In a weekly column, Sean T. Collins examines several episodes of HBO’s award-winning drama The Wire at a time to figure out what made it such a groundbreaking show. Whether you’re a fan of the original, or haven’t seen an episode but are still lying to your friends at parties to save face, this is your chance to catch up on the show now for its remastered rerelease in widescreen HD. Find previous entries here.
This week: Season Five, Episodes 6-10
The awful newspaper editors who eat up so much of The Wire’s final season’s screentime exist for a single purpose: to be wrong about everything. In this they have some company during these final episodes: Steintorf, Mayor Carcetti’s reliably amoral advisor; Nerese Campbell, the cutthroat politician who’s always willing to support the worst possible people; and of course Scott Templeton, the fabulist reporter who’s about as multidimensional as the paper his bullshit is printed on. They even have an opposite number in Gus, the stalwart city desk editor who, like Mary Poppins, is practically perfect in every way. (The bit where he instinctively tells Scott that his one story that is real “feels real” is my personal favorite; he tells the truth even when he doesn’t know it’s the truth.) Nothing these characters do will surprise, nothing they say will enlighten, nothing built around them will entertain. Narratively and dramatically, they’re as inert as noble gases.
But James Whiting, the newspaper’s suspender-clad windbag of an executive editor, did say one thing worth taking to heart as we close the books on The Wire, even though the intention was just the opposite: “If you leave everything in, soon you’ve got nothing.” If we were to enumerate all of the series’ virtues, and all of its final season’s vices, we’d be here all goddamn day. But if we focus on just a few, the parts may stand in for the whole.
So let’s brush past the predictability of the Baltimore Sun storyline, which ended the only way it could have: righteousness punished, malfeasance rewarded. And let’s be equally cursory with the crimes of Jimmy McNulty and Lester Freamon, both of whom are brilliant enough that they should have been able to see the gaping holes and glaring flaws in their “fake serial killer/illegal wiretap/real policework” plan coming from a mile away: wasted efforts, diverted resources, tainted evidence, copycat killers, a target too smart to be fooled by their shenanigans for very long, blowback bad enough to burn any friend or colleague caught in the blast radius. That two of Season Five’s three major storylines (the cops, the newspaper, and the criminals) were misbegotten morality plays with all the sophistication of a CBS cop show should be uncontroversial, as should the verdict such a ratio of chaff to wheat forces us to render on the season at large.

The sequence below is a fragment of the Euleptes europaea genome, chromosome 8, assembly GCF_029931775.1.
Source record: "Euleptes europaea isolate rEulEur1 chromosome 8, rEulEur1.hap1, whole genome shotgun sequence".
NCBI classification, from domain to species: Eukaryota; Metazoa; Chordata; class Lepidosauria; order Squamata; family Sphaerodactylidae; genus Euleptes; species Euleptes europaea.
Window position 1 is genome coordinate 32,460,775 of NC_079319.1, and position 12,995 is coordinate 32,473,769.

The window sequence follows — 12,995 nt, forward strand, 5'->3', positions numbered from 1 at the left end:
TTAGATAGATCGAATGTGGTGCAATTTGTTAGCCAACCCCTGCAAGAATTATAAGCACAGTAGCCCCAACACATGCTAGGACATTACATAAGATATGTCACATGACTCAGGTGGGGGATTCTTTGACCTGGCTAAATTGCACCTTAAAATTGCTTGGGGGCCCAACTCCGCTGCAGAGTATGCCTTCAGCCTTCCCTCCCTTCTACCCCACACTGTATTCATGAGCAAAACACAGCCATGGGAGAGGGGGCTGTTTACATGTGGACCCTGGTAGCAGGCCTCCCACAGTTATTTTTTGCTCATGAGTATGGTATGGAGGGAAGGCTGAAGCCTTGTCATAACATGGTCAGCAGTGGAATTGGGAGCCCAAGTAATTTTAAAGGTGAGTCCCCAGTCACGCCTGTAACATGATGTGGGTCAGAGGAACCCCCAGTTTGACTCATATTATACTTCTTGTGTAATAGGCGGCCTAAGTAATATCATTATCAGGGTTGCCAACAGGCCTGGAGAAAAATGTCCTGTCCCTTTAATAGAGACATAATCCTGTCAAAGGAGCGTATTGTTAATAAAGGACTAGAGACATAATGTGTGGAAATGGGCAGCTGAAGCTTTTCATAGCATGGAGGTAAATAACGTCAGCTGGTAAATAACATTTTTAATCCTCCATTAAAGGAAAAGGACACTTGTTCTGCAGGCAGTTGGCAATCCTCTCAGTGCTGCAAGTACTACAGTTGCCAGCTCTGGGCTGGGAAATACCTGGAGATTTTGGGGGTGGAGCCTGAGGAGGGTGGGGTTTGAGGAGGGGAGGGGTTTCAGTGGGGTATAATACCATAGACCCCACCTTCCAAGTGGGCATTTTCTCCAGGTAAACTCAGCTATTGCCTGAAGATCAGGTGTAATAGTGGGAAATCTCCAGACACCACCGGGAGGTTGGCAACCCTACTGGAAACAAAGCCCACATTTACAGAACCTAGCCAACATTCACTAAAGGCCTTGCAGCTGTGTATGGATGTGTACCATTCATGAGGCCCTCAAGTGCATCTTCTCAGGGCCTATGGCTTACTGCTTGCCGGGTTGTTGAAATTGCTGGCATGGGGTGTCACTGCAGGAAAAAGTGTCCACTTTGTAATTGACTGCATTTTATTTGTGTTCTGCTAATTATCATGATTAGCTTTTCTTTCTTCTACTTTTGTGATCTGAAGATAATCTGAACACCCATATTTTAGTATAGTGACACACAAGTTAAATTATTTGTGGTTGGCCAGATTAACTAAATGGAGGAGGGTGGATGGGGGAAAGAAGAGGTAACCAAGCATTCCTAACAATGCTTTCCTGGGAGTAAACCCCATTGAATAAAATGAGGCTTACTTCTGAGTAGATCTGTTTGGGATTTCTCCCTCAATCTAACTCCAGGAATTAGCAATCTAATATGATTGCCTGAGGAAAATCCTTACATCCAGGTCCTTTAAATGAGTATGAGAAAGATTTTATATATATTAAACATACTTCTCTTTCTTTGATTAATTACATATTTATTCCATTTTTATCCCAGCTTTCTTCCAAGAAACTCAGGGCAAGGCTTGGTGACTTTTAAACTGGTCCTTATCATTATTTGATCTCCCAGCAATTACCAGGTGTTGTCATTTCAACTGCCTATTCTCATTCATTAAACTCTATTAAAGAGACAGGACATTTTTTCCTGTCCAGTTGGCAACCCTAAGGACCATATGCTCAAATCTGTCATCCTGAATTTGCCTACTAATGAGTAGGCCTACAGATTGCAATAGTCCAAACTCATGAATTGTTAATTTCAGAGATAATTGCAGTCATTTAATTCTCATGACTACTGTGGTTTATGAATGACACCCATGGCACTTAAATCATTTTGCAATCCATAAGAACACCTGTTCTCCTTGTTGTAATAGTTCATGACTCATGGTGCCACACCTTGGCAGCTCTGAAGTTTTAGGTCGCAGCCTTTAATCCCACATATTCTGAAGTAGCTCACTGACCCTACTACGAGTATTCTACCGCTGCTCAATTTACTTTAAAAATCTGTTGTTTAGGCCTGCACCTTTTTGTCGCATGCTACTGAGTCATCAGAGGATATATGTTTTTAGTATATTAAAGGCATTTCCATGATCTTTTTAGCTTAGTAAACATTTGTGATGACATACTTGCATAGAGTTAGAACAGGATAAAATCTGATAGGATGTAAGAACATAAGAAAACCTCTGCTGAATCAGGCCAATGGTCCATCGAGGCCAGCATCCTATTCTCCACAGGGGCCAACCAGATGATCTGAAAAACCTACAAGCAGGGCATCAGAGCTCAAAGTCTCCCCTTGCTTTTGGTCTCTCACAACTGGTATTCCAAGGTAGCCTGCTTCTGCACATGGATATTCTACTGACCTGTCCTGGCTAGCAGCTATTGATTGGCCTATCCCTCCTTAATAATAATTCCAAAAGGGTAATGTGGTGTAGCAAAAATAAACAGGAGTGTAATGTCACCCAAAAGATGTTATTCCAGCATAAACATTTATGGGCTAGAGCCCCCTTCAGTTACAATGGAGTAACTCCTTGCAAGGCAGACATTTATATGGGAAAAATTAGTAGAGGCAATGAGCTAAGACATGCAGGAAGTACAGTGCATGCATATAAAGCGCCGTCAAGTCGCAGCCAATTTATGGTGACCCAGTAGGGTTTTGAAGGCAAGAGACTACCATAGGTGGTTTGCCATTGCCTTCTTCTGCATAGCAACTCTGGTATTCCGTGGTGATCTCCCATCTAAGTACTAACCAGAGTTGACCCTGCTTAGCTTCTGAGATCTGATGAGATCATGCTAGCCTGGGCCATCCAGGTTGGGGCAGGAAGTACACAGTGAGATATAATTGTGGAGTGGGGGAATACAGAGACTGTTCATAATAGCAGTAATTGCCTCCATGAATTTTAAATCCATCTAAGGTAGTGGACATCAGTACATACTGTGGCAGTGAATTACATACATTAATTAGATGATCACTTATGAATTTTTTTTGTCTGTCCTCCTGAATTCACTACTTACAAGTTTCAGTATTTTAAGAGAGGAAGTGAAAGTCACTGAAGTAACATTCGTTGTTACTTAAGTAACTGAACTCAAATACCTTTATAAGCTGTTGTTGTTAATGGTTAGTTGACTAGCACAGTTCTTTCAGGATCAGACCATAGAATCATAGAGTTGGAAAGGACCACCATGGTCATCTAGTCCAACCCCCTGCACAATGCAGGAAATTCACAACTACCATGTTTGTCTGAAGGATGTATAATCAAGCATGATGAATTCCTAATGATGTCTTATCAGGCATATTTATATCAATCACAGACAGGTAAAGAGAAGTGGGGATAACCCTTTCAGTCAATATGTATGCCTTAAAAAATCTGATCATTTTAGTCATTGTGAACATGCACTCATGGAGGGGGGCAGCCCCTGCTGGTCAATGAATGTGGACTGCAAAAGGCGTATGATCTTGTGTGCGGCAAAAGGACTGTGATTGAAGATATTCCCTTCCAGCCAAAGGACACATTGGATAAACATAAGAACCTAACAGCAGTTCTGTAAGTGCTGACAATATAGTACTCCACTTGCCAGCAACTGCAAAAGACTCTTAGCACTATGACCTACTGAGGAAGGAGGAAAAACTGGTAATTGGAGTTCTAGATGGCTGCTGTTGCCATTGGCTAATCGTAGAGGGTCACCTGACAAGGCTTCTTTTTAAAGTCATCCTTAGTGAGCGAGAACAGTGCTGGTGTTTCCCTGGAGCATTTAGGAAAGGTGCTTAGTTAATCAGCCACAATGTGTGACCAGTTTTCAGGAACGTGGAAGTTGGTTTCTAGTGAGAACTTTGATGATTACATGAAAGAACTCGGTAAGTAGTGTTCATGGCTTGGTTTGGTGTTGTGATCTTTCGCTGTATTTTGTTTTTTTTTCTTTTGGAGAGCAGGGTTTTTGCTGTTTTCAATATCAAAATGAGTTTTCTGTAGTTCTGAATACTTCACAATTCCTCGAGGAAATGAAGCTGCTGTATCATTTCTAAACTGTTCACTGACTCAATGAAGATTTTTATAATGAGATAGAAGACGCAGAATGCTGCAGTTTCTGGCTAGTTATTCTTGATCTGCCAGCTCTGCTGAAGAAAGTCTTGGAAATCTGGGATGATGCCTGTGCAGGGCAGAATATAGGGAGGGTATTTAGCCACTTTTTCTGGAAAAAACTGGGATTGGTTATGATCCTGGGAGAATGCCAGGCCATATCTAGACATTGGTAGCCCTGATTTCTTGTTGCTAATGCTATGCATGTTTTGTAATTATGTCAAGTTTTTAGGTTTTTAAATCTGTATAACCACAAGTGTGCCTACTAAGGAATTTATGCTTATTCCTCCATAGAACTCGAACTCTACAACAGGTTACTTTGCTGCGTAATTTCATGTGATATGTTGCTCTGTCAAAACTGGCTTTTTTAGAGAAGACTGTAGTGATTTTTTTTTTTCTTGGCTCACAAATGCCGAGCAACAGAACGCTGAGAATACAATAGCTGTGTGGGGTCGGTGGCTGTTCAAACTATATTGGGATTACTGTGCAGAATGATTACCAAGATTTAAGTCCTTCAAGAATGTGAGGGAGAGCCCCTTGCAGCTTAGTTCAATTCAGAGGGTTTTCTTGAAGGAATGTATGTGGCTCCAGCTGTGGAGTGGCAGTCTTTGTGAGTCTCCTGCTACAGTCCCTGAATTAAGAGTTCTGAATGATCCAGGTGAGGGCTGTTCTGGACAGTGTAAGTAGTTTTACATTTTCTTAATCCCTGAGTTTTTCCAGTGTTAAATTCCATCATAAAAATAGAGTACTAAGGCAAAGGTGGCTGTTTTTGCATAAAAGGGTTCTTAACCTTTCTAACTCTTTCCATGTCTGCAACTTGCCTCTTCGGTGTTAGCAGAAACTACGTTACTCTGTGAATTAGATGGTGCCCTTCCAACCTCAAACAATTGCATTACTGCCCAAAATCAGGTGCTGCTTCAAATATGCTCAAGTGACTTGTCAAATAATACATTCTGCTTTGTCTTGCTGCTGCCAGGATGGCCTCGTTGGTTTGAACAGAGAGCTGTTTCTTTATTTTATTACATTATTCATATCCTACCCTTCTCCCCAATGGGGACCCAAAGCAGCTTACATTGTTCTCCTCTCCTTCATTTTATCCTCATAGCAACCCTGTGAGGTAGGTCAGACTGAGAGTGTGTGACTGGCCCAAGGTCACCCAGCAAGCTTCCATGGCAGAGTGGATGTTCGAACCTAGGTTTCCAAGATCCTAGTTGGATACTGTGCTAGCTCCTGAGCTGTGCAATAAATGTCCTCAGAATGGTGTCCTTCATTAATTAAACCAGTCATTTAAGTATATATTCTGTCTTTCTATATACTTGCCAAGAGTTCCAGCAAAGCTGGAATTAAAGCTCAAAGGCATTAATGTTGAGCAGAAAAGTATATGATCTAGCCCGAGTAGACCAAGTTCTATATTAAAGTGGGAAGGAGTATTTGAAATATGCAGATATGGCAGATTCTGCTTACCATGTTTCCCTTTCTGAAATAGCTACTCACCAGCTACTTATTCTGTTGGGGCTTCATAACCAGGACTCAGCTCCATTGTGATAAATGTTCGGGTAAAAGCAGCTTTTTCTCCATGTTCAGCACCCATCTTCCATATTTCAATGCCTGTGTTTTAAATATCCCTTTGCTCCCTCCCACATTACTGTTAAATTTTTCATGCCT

Instead, let’s focus on the stuff that bears scrutiny, starting with that third link in the chain. Time has dimmed my outrage over the unceremonious execution of Omar Little and the scott-free escape of Marlo Stanfield from all charges, at least on their own terms. In actor Jamie Hector’s Marlo, The Wire boasts one of the finest villain performances of all time, in any medium — as hard and sharp and cold and glittering and flawless as a diamond. When he finally does explode, raging in his holding cell when he finds out Omar had been mocking him in the streets prior to his death, the catharsis is breathtaking: “My name is my name!” he shouts, with the lethal pride of Lucifer telling God “I will not serve.” It makes emotional sense that the rules of the world would warp around that kind of malice, relegating Michael K. Williams’s Omar, himself an all-time great antihero, to his shaggy-dog-joke punchline of a death.
These events, though, become far more irksome when viewed in the context of the show’s mile-wide sentimental streak. David Simon has publicly scoffed at audience members foolish enough to believe that “Omar is supposed to go down in a blaze of glory,” but that’s exactly what he provided for his beloved Stringer Bell when he threw the show’s equivalents of Batman and the Punisher at the guy. Characters as wide-ranging as Bodie Broadus, Snoop Pearson, and Frank Sobotka received similarly stirring send-offs. On the flipside, neither Avon nor Stringer nor Proposition Joe were afforded the same “tough luck, folks, sometimes crime pays” fate Simon awarded Marlo.
Sheeeeit, you don’t even need to be dead for The Wire to toast you at your funeral. Take Jimmy McNulty’s fake wake at the Irish cop bar. After an entire season dedicated to showing what an egomaniacal, destructive piece of shit he is, all is forgiven and forgotten in the loving Pogues-soundtracked embrace of his fellow police. Clearly that love extended to the show itself, which was never more self-indulgent than it was in that scene (though that final, sappy million-stories-in-the-naked-city musical montage is a close second).